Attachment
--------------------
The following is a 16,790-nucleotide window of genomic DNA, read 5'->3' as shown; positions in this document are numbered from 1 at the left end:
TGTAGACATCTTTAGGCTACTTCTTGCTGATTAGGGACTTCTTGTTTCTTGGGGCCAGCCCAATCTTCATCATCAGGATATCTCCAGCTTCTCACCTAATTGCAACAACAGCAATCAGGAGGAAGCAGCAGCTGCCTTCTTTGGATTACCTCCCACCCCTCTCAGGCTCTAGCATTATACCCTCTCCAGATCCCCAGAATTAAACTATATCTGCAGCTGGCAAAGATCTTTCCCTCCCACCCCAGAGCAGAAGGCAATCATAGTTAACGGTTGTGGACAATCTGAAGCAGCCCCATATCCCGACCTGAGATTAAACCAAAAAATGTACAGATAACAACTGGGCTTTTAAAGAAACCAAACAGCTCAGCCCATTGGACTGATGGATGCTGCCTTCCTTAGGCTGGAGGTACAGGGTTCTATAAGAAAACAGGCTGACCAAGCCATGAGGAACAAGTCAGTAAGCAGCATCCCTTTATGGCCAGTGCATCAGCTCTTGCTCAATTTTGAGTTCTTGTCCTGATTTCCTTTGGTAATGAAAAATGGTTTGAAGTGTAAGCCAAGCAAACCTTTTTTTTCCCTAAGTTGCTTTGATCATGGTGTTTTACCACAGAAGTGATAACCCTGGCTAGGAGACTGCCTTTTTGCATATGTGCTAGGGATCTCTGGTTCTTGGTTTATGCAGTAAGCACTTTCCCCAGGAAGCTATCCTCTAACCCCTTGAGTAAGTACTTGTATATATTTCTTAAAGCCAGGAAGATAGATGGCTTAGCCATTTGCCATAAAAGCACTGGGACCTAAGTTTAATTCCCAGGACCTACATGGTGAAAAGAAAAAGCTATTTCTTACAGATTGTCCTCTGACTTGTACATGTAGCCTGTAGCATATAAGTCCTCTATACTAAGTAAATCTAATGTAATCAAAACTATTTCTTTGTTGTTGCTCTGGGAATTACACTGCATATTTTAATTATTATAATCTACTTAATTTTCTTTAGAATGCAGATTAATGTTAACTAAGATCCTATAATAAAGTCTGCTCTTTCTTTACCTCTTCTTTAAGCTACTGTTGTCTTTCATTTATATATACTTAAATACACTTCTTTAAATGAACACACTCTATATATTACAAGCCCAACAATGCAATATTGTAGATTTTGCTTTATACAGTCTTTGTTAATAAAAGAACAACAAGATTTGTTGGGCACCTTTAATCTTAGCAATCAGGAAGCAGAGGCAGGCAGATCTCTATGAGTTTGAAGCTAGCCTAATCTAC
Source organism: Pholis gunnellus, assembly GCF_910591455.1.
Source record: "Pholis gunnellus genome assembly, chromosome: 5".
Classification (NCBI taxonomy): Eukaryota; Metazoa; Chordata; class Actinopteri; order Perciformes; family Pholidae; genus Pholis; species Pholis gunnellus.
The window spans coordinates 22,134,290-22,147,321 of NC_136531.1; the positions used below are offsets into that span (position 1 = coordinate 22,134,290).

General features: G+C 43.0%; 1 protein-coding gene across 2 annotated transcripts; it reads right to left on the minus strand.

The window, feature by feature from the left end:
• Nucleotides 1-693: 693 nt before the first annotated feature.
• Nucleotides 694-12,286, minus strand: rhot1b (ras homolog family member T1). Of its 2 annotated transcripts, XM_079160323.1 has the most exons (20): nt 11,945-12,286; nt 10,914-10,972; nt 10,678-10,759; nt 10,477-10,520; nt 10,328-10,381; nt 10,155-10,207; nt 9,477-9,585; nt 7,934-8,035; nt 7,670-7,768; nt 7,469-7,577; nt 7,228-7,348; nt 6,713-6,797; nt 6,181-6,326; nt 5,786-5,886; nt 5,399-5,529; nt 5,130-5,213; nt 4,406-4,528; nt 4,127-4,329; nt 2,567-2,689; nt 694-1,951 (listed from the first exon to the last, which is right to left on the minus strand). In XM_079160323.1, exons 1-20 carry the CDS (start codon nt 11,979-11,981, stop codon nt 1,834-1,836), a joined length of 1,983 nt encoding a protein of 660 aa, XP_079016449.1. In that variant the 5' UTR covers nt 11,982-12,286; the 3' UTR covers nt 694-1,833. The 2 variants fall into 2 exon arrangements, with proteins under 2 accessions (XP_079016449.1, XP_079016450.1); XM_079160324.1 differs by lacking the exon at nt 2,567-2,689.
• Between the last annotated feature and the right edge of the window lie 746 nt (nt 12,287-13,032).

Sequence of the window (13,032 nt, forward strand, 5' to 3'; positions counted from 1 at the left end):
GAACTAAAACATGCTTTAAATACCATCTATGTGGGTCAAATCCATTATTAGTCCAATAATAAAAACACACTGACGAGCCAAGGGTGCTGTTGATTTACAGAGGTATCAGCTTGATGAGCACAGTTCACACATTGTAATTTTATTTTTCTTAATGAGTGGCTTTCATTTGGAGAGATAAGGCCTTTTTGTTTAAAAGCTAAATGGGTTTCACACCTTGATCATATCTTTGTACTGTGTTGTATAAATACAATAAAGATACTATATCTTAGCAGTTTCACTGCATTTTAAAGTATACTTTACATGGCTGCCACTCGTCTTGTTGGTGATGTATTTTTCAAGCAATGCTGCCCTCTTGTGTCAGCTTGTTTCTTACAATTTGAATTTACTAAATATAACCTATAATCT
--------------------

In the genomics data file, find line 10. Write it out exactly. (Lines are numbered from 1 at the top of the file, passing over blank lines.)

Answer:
• Nucleotides 694-12,286, minus strand: rhot1b (ras homolog family member T1). Of its 2 annotated transcripts, XM_079160323.1 has the most exons (20): nt 11,945-12,286; nt 10,914-10,972; nt 10,678-10,759; nt 10,477-10,520; nt 10,328-10,381; nt 10,155-10,207; nt 9,477-9,585; nt 7,934-8,035; nt 7,670-7,768; nt 7,469-7,577; nt 7,228-7,348; nt 6,713-6,797; nt 6,181-6,326; nt 5,786-5,886; nt 5,399-5,529; nt 5,130-5,213; nt 4,406-4,528; nt 4,127-4,329; nt 2,567-2,689; nt 694-1,951 (listed from the first exon to the last, which is right to left on the minus strand). In XM_079160323.1, exons 1-20 carry the CDS (start codon nt 11,979-11,981, stop codon nt 1,834-1,836), a joined length of 1,983 nt encoding a protein of 660 aa, XP_079016449.1. In that variant the 5' UTR covers nt 11,982-12,286; the 3' UTR covers nt 694-1,833. The 2 variants fall into 2 exon arrangements, with proteins under 2 accessions (XP_079016449.1, XP_079016450.1); XM_079160324.1 differs by lacking the exon at nt 2,567-2,689.